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Research and Development
Unmanned Aerial Vehicle
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Global Hawk RQ-4

Global Hawk RQ-4
Title : Global Hawk RQ-4
Description : The Northrop Grumman Global Hawk has its origins in the 1994 High-Altitude Endurance Unmanned Aerial Vehicle Advanced Concept Technology Demonstrator (HAE UAV ACTD) program initiated by the Defense Advanced Research Projects Agency (DARPA) and Defense Airborne Reconnaissance Office (DARO). This effort was undertaken as a reaction to the perceived excesses of the highly classified and enormously expensive Lockheed/Boeing Advanced Airborne Reconnaissance System (AARS) program initiated in the mid-1980s. A loitering long-range strategic reconnaissance UAV designed to penetrate contested airspace and carry a wide range of sensors, AARS was cancelled in May 1993 due to cost overruns and the loss of its main mission with the end of the Cold War.

Two distinct air vehicles and respective ground segments made up the HAE UAV ACTD program. Global Hawk was built to the Tier II+ requirement, which called for a conventionally configured UAV, while the Lockheed Martin/Boeing DarkStar fulfilled the Tier III- requirement for an unconventional low-observable UAV. DarkStar, primarily a technology demonstrator, quickly ran into trouble when it crashed during its second takeoff. DarkStar did not take to the air again until 26 months later, when test flights revealed unanticipated stability problems. These performance concerns, along with escalating costs, led to Air Force cancellation of the program after just six flights.

In the Phase I design competition for the Tier II+ platform, five contractors were invited to participate. This was reduced to one contractor, Teledyne Ryan Aeronautical (now part of Northrop Grumman), after budget cuts prior to the Phase II downselect. Very early in Phase III, Global Hawk demonstrated notable military utility and subsequently entered the formal acquisition process. The UAV's Common Ground Segment (CGS) was also a success, controlling the air vehicle as well as the transmission and dissemination of imagery.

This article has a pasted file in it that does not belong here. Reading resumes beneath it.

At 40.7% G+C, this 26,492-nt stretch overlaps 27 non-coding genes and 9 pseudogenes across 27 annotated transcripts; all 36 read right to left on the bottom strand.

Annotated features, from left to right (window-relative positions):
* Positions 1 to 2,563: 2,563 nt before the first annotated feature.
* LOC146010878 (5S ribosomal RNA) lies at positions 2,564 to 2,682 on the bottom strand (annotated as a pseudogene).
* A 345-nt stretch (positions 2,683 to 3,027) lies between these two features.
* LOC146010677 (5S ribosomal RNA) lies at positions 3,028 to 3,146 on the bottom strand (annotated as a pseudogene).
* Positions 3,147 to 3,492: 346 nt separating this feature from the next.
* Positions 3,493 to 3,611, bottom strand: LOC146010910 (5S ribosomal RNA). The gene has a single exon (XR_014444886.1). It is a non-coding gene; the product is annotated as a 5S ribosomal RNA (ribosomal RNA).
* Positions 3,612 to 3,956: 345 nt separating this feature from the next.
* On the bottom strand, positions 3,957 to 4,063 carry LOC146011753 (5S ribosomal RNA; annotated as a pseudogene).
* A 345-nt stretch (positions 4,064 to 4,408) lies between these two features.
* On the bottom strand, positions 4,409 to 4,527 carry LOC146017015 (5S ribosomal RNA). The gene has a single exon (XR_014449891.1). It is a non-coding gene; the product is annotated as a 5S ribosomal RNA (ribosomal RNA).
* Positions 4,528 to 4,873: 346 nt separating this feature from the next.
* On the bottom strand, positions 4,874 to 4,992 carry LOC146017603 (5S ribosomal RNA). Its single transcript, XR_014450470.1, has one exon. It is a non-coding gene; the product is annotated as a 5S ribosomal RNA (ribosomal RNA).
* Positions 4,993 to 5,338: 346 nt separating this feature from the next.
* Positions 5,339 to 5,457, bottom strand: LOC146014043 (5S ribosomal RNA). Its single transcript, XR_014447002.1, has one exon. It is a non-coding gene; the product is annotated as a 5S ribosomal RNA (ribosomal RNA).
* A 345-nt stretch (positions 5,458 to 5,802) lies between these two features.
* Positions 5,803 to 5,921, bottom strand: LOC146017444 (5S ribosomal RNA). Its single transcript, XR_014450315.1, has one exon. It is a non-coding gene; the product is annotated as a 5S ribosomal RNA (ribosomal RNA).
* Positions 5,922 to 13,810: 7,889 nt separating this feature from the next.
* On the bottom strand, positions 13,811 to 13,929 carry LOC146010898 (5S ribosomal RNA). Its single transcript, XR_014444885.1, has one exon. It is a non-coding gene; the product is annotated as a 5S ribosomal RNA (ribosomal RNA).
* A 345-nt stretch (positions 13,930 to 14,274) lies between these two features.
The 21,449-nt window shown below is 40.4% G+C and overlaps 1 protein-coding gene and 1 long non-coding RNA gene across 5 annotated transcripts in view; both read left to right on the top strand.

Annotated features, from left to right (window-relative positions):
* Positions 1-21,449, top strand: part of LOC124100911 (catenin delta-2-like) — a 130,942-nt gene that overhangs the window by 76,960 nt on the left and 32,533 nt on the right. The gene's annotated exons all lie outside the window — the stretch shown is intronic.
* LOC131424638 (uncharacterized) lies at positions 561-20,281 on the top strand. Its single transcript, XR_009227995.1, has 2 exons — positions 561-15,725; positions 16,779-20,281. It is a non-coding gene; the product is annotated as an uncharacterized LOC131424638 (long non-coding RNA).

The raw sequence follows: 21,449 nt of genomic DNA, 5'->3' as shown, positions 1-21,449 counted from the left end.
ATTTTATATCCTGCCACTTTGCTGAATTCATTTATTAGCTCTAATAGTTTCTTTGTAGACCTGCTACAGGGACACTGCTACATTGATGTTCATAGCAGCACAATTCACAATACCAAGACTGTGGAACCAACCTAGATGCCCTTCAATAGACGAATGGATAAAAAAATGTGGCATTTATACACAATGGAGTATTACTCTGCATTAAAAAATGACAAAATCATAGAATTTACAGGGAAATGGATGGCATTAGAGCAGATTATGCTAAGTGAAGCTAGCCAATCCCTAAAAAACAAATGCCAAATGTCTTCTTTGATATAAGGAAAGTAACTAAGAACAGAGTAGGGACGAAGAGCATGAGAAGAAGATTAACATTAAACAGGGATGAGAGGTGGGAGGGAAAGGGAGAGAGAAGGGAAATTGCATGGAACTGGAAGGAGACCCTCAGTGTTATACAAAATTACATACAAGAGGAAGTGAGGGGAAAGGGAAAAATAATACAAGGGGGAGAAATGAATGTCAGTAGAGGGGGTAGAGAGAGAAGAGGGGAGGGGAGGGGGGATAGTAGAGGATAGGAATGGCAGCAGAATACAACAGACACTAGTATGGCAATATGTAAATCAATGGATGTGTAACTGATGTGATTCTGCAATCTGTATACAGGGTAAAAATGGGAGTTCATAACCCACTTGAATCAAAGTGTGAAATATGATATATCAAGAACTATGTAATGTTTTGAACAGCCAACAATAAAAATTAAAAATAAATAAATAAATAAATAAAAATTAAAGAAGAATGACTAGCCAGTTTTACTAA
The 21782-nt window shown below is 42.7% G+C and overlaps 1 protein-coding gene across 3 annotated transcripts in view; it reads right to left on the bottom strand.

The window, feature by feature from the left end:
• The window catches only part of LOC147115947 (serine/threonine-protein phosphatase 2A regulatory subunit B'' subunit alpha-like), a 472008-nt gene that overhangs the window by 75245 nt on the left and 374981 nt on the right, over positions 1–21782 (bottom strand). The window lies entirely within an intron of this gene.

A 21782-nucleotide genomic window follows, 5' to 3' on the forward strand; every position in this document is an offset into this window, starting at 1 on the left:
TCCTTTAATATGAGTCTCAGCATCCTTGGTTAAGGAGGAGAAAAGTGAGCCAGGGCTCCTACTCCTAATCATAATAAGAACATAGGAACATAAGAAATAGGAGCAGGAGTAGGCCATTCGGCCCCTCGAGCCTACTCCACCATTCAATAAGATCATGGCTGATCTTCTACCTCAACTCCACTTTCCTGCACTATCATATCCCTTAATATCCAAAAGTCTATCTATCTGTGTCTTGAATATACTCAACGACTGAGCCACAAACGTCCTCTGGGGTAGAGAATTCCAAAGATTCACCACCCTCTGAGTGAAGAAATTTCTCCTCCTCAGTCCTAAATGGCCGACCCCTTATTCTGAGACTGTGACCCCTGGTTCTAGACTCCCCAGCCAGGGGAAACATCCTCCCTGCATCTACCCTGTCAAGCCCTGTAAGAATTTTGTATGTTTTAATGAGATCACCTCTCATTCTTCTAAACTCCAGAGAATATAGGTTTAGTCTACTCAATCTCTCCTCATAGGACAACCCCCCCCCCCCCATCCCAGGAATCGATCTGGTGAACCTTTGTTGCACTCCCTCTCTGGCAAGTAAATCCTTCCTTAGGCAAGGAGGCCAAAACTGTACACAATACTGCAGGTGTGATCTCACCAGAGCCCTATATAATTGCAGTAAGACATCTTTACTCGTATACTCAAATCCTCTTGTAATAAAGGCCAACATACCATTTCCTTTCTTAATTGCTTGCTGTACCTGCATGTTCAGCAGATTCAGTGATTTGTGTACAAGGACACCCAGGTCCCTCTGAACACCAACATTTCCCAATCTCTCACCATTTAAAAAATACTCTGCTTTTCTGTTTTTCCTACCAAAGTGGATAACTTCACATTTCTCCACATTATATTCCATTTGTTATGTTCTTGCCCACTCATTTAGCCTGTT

Few aircraft have shown such utility and deployment capability so early in flight testing. Global Hawk's autonomous high-altitude, long-duration flight characteristics were proven, along with the capability of its Synthetic Aperture Radar (SAR) sensor to provide high-quality imagery. Though not part of the original requirement, Global Hawk and its sensors were also shown to be dynamically retaskable during its trials with the Air Force's 31st Test and Evaluation Squadron. The Global Hawk effort succeeded where DarkStar failed because it focused on the design and construction of a practical air vehicle that was developmentally mature enough to be transitioned into an operational weapons system.

Global Hawk RQ-4 Block 10

Wingspan: 116.2 ft (35.4 m)

Length: 44.4 ft (13.5 m)

Height: 15.2 ft (4.6 m)

Gross Take-off Weight: 26,700 lbs (12,110.9 kg)

Payload: 2,000 lbs (907.2 kg)

Ferry Range: 12,000 nm (22,236 km)

Maximum Altitude: More than 65,000 ft (19.8 km)

Loiter Velocity: 343 knots TAS

On-Station Endurance at 1,200 nm: 24 Hours

Maximum Endurance: 35 Hours (31.5 Hours Demonstrated)

Global Hawk RQ-4 Block 20/30/40

Wingspan: 130.9 ft (39.9 m)

Length: 47.6 ft (14.5 m)

Height: 15.3 ft (4.7 m)

Gross Take-off Weight: 32,250 lbs (14,628 kg)

Payload: 3,000 lbs (1,360 kg)

Ferry Range: 12,300 nm (22,780 km)

Maximum Altitude: More than 60,000 ft (18.3 km)

Loiter Velocity: 310 knots TAS

On-Station Endurance at 1,200 nm: 24 Hours

Maximum Endurance: 36 Hours


Synthetic Aperture Radar: 1.0/0.3 M Resolution (WAS/Spot)

Electro-Optical: NIIRS 6.0/6.5 (WAS/Spot)

Infrared: NIIRS 5.0/5.5 (WAS/Spot)
Credit : Northrop Grumman
Source : Northrop Grumman

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